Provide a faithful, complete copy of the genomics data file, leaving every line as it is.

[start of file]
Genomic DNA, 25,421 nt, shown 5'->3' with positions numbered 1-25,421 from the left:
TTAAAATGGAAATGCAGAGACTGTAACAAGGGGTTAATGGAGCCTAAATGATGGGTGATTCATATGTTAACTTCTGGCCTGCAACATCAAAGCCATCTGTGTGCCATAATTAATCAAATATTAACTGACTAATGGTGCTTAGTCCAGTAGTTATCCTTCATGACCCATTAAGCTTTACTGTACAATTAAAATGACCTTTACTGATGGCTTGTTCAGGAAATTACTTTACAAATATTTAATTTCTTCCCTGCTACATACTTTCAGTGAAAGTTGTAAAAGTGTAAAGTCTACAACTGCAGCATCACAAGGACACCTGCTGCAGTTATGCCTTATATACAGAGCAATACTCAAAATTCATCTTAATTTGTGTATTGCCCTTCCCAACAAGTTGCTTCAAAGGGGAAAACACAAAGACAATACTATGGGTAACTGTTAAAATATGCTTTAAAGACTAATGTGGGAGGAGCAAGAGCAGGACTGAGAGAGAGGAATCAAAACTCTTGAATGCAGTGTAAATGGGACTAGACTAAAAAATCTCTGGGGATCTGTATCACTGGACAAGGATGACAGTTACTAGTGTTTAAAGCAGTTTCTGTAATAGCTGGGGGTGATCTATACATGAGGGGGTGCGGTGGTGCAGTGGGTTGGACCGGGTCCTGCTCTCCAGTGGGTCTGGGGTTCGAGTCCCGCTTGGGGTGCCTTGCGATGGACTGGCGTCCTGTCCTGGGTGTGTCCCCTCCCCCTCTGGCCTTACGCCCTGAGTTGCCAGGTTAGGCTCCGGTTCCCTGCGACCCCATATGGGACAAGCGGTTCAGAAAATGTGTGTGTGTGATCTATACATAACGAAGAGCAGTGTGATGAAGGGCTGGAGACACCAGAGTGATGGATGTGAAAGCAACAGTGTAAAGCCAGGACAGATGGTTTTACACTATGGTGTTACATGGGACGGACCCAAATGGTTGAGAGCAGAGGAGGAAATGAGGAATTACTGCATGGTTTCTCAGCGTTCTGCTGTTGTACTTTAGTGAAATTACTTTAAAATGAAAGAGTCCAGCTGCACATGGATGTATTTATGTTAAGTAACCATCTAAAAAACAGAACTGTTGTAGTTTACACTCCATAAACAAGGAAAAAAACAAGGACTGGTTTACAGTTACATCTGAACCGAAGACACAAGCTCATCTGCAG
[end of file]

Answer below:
Genomic DNA, 25,421 nt, shown 5'->3' with positions numbered 1-25,421 from the left:
TTAAAATGGAAATGCAGAGACTGTAACAAGGGGTTAATGGAGCCTAAATGATGGGTGATTCATATGTTAACTTCTGGCCTGCAACATCAAAGCCATCTGTGTGCCATAATTAATCAAATATTAACTGACTAATGGTGCTTAGTCCAGTAGTTATCCTTCATGACCCATTAAGCTTTACTGTACAATTAAAATGACCTTTACTGATGGCTTGTTCAGGAAATTACTTTACAAATATTTAATTTCTTCCCTGCTACATACTTTCAGTGAAAGTTGTAAAAGTGTAAAGTCTACAACTGCAGCATCACAAGGACACCTGCTGCAGTTATGCCTTATATACAGAGCAATACTCAAAATTCATCTTAATTTGTGTATTGCCCTTCCCAACAAGTTGCTTCAAAGGGGAAAACACAAAGACAATACTATGGGTAACTGTTAAAATATGCTTTAAAGACTAATGTGGGAGGAGCAAGAGCAGGACTGAGAGAGAGGAATCAAAACTCTTGAATGCAGTGTAAATGGGACTAGACTAAAAAATCTCTGGGGATCTGTATCACTGGACAAGGATGACAGTTACTAGTGTTTAAAGCAGTTTCTGTAATAGCTGGGGGTGATCTATACATGAGGGGGTGCGGTGGTGCAGTGGGTTGGACCGGGTCCTGCTCTCCAGTGGGTCTGGGGTTCGAGTCCCGCTTGGGGTGCCTTGCGATGGACTGGCGTCCTGTCCTGGGTGTGTCCCCTCCCCCTCTGGCCTTACGCCCTGAGTTGCCAGGTTAGGCTCCGGTTCCCTGCGACCCCATATGGGACAAGCGGTTCAGAAAATGTGTGTGTGTGATCTATACATAACGAAGAGCAGTGTGATGAAGGGCTGGAGACACCAGAGTGATGGATGTGAAAGCAACAGTGTAAAGCCAGGACAGATGGTTTTACACTATGGTGTTACATGGGACGGACCCAAATGGTTGAGAGCAGAGGAGGAAATGAGGAATTACTGCATGGTTTCTCAGCGTTCTGCTGTTGTACTTTAGTGAAATTACTTTAAAATGAAAGAGTCCAGCTGCACATGGATGTATTTATGTTAAGTAACCATCTAAAAAACAGAACTGTTGTAGTTTACACTCCATAAACAAGGAAAAAAACAAGGACTGGTTTACAGTTACATCTGAACCGAAGACACAAGCTCATCTGCAG